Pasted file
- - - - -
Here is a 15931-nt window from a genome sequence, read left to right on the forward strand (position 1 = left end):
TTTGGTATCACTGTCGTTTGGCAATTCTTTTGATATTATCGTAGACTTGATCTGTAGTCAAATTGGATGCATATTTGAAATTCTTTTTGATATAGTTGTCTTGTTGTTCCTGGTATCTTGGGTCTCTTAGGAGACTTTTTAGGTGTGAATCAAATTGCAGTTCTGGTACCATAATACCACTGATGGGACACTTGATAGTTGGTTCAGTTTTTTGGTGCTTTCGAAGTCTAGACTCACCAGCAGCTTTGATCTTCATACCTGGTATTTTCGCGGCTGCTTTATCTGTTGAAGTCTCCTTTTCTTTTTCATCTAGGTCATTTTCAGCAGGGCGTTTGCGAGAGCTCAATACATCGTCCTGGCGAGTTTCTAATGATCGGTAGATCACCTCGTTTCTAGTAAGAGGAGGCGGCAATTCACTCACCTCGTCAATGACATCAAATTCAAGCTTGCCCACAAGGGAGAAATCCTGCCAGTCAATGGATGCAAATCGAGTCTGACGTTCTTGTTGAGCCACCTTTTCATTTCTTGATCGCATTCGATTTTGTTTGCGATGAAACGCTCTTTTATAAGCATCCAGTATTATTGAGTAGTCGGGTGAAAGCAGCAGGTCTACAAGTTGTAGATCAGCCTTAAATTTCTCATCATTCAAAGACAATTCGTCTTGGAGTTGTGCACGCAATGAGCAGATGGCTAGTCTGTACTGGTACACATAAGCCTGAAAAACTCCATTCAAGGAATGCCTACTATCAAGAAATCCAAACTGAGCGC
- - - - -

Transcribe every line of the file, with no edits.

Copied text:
Here is a 15931-nt window from a genome sequence, read left to right on the forward strand (position 1 = left end):
TTTGGTATCACTGTCGTTTGGCAATTCTTTTGATATTATCGTAGACTTGATCTGTAGTCAAATTGGATGCATATTTGAAATTCTTTTTGATATAGTTGTCTTGTTGTTCCTGGTATCTTGGGTCTCTTAGGAGACTTTTTAGGTGTGAATCAAATTGCAGTTCTGGTACCATAATACCACTGATGGGACACTTGATAGTTGGTTCAGTTTTTTGGTGCTTTCGAAGTCTAGACTCACCAGCAGCTTTGATCTTCATACCTGGTATTTTCGCGGCTGCTTTATCTGTTGAAGTCTCCTTTTCTTTTTCATCTAGGTCATTTTCAGCAGGGCGTTTGCGAGAGCTCAATACATCGTCCTGGCGAGTTTCTAATGATCGGTAGATCACCTCGTTTCTAGTAAGAGGAGGCGGCAATTCACTCACCTCGTCAATGACATCAAATTCAAGCTTGCCCACAAGGGAGAAATCCTGCCAGTCAATGGATGCAAATCGAGTCTGACGTTCTTGTTGAGCCACCTTTTCATTTCTTGATCGCATTCGATTTTGTTTGCGATGAAACGCTCTTTTATAAGCATCCAGTATTATTGAGTAGTCGGGTGAAAGCAGCAGGTCTACAAGTTGTAGATCAGCCTTAAATTTCTCATCATTCAAAGACAATTCGTCTTGGAGTTGTGCACGCAATGAGCAGATGGCTAGTCTGTACTGGTACACATAAGCCTGAAAAACTCCATTCAAGGAATGCCTACTATCAAGAAATCCAAACTGAGCGC